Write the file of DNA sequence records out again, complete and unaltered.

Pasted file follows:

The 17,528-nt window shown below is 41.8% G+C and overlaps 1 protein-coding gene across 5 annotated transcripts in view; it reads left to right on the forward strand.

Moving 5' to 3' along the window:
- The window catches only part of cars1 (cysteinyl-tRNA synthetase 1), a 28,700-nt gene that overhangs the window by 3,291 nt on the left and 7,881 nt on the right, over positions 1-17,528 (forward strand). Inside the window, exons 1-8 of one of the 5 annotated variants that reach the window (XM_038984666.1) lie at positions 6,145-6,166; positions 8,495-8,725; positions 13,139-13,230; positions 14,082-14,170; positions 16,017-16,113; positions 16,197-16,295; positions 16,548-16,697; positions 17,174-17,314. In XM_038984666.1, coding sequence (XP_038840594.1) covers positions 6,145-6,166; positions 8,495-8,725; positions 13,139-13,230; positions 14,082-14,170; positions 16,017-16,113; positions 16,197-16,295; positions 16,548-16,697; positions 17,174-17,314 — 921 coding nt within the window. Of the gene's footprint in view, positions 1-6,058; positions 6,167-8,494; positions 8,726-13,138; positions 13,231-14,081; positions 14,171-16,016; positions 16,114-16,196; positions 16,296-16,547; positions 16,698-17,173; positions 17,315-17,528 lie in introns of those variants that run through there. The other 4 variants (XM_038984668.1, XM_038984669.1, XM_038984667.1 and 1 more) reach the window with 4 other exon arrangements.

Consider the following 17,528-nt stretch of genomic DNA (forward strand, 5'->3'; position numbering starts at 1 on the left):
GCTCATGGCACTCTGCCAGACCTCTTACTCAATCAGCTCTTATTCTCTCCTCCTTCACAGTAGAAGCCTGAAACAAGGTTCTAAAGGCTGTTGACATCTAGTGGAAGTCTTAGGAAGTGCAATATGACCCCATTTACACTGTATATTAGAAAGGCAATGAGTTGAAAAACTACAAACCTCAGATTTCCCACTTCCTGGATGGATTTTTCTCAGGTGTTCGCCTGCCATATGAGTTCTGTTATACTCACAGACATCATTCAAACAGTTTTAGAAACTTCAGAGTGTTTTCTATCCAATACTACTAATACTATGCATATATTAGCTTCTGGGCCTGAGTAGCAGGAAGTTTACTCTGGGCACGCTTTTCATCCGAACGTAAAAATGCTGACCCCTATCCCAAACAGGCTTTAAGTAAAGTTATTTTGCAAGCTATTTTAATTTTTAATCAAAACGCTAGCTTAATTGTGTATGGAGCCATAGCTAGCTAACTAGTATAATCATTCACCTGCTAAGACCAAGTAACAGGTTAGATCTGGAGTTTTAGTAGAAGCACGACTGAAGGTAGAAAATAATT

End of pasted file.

The 17,528-nt window shown below is 41.8% G+C and overlaps 1 protein-coding gene across 5 annotated transcripts in view; it reads left to right on the forward strand.

Moving 5' to 3' along the window:
- The window catches only part of cars1 (cysteinyl-tRNA synthetase 1), a 28,700-nt gene that overhangs the window by 3,291 nt on the left and 7,881 nt on the right, over positions 1-17,528 (forward strand). Inside the window, exons 1-8 of one of the 5 annotated variants that reach the window (XM_038984666.1) lie at positions 6,145-6,166; positions 8,495-8,725; positions 13,139-13,230; positions 14,082-14,170; positions 16,017-16,113; positions 16,197-16,295; positions 16,548-16,697; positions 17,174-17,314. In XM_038984666.1, coding sequence (XP_038840594.1) covers positions 6,145-6,166; positions 8,495-8,725; positions 13,139-13,230; positions 14,082-14,170; positions 16,017-16,113; positions 16,197-16,295; positions 16,548-16,697; positions 17,174-17,314 — 921 coding nt within the window. Of the gene's footprint in view, positions 1-6,058; positions 6,167-8,494; positions 8,726-13,138; positions 13,231-14,081; positions 14,171-16,016; positions 16,114-16,196; positions 16,296-16,547; positions 16,698-17,173; positions 17,315-17,528 lie in introns of those variants that run through there. The other 4 variants (XM_038984668.1, XM_038984669.1, XM_038984667.1 and 1 more) reach the window with 4 other exon arrangements.

Consider the following 17,528-nt stretch of genomic DNA (forward strand, 5'->3'; position numbering starts at 1 on the left):
GCTCATGGCACTCTGCCAGACCTCTTACTCAATCAGCTCTTATTCTCTCCTCCTTCACAGTAGAAGCCTGAAACAAGGTTCTAAAGGCTGTTGACATCTAGTGGAAGTCTTAGGAAGTGCAATATGACCCCATTTACACTGTATATTAGAAAGGCAATGAGTTGAAAAACTACAAACCTCAGATTTCCCACTTCCTGGATGGATTTTTCTCAGGTGTTCGCCTGCCATATGAGTTCTGTTATACTCACAGACATCATTCAAACAGTTTTAGAAACTTCAGAGTGTTTTCTATCCAATACTACTAATACTATGCATATATTAGCTTCTGGGCCTGAGTAGCAGGAAGTTTACTCTGGGCACGCTTTTCATCCGAACGTAAAAATGCTGACCCCTATCCCAAACAGGCTTTAAGTAAAGTTATTTTGCAAGCTATTTTAATTTTTAATCAAAACGCTAGCTTAATTGTGTATGGAGCCATAGCTAGCTAACTAGTATAATCATTCACCTGCTAAGACCAAGTAACAGGTTAGATCTGGAGTTTTAGTAGAAGCACGACTGAAGGTAGAAAATAATT